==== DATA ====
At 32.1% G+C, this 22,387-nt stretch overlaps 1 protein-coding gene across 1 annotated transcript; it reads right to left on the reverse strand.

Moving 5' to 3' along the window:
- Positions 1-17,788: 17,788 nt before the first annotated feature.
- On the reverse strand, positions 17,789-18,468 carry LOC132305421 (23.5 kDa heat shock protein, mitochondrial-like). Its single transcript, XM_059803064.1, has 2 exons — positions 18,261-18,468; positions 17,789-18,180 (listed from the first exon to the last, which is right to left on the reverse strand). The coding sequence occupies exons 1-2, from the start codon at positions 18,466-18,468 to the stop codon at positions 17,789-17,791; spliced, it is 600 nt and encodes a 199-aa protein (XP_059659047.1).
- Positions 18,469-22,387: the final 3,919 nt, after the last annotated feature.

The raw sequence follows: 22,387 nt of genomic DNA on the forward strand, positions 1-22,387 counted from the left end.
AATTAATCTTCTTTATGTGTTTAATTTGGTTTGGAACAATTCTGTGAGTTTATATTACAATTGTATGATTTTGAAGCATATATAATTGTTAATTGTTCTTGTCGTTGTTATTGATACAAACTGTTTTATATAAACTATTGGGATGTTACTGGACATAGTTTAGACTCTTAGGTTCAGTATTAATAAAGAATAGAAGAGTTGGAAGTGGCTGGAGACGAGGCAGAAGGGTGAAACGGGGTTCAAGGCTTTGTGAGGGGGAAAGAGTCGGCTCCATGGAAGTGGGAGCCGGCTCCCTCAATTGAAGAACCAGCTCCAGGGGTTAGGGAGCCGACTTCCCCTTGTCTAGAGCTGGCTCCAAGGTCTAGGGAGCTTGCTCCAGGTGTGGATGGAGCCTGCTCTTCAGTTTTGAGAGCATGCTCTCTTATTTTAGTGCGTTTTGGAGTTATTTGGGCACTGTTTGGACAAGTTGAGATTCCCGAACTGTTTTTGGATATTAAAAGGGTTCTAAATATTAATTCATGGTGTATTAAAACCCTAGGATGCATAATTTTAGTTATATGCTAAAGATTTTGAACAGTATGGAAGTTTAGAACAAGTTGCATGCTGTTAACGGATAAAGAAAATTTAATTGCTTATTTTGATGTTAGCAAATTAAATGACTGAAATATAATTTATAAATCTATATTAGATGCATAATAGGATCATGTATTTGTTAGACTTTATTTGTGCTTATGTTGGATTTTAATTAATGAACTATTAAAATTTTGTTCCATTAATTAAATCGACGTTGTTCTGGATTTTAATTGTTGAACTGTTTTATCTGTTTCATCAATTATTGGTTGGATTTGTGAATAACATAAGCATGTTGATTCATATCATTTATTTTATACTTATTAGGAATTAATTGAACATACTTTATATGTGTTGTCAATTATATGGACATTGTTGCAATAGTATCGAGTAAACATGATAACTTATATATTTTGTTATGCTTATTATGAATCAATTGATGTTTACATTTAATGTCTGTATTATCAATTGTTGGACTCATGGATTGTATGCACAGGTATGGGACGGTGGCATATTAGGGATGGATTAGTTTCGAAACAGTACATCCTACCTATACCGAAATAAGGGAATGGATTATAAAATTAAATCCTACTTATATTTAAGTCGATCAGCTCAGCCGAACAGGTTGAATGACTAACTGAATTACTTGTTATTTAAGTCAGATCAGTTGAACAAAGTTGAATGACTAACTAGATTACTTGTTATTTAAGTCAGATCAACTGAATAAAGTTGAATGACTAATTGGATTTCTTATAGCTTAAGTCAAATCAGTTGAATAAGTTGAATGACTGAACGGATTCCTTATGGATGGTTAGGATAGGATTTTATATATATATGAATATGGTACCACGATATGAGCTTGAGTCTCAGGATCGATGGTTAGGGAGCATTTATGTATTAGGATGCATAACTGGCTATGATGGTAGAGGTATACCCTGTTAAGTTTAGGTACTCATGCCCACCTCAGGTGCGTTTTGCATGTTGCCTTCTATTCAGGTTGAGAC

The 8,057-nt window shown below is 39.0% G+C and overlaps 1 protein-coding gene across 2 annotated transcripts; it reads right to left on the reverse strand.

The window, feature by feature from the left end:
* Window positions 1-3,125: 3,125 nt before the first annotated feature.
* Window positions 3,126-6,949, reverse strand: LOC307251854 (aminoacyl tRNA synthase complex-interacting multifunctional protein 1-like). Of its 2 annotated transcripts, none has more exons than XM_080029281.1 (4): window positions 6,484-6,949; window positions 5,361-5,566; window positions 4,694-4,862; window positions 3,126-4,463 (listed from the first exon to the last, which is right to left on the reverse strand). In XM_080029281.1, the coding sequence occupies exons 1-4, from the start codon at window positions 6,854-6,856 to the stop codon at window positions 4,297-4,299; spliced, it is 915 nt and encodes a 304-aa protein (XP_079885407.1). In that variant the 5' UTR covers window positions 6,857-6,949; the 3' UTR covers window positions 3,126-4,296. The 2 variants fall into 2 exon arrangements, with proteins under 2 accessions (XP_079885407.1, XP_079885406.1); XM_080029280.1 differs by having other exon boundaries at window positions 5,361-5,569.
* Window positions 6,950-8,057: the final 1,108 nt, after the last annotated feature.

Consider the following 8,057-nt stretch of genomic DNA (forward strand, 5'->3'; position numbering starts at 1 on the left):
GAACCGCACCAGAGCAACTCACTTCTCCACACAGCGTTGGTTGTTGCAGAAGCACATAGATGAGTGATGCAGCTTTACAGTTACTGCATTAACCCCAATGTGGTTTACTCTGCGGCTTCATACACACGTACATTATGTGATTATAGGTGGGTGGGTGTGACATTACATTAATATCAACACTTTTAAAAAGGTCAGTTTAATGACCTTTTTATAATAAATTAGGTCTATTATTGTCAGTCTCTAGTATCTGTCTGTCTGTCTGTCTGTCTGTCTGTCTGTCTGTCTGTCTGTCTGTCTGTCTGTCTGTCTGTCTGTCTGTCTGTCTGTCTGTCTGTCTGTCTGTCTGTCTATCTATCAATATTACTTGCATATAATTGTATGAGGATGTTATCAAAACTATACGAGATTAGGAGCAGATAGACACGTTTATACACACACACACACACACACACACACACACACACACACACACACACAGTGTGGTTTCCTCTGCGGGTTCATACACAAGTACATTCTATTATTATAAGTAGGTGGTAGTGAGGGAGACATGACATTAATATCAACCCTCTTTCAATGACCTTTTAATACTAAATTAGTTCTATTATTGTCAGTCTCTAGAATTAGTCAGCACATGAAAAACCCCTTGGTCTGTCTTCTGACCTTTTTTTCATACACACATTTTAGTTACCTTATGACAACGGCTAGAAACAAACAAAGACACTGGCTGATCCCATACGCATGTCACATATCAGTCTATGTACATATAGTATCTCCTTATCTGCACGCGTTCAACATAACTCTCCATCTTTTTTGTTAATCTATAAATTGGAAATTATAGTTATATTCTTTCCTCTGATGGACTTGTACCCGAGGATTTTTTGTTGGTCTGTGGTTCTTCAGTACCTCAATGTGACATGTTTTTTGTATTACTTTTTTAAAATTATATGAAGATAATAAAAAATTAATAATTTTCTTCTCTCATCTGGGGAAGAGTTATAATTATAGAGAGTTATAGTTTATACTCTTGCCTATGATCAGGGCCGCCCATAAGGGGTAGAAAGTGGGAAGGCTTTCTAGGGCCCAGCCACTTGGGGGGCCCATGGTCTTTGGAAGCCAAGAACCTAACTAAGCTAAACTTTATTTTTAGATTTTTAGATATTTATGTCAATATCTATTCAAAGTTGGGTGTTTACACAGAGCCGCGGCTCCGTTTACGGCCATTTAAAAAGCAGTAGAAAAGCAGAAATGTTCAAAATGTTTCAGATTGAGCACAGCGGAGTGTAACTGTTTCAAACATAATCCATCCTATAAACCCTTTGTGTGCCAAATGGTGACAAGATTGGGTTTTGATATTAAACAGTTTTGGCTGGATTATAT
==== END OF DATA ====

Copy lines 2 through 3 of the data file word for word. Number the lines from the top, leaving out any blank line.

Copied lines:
Moving 5' to 3' along the window:
- Positions 1-17,788: 17,788 nt before the first annotated feature.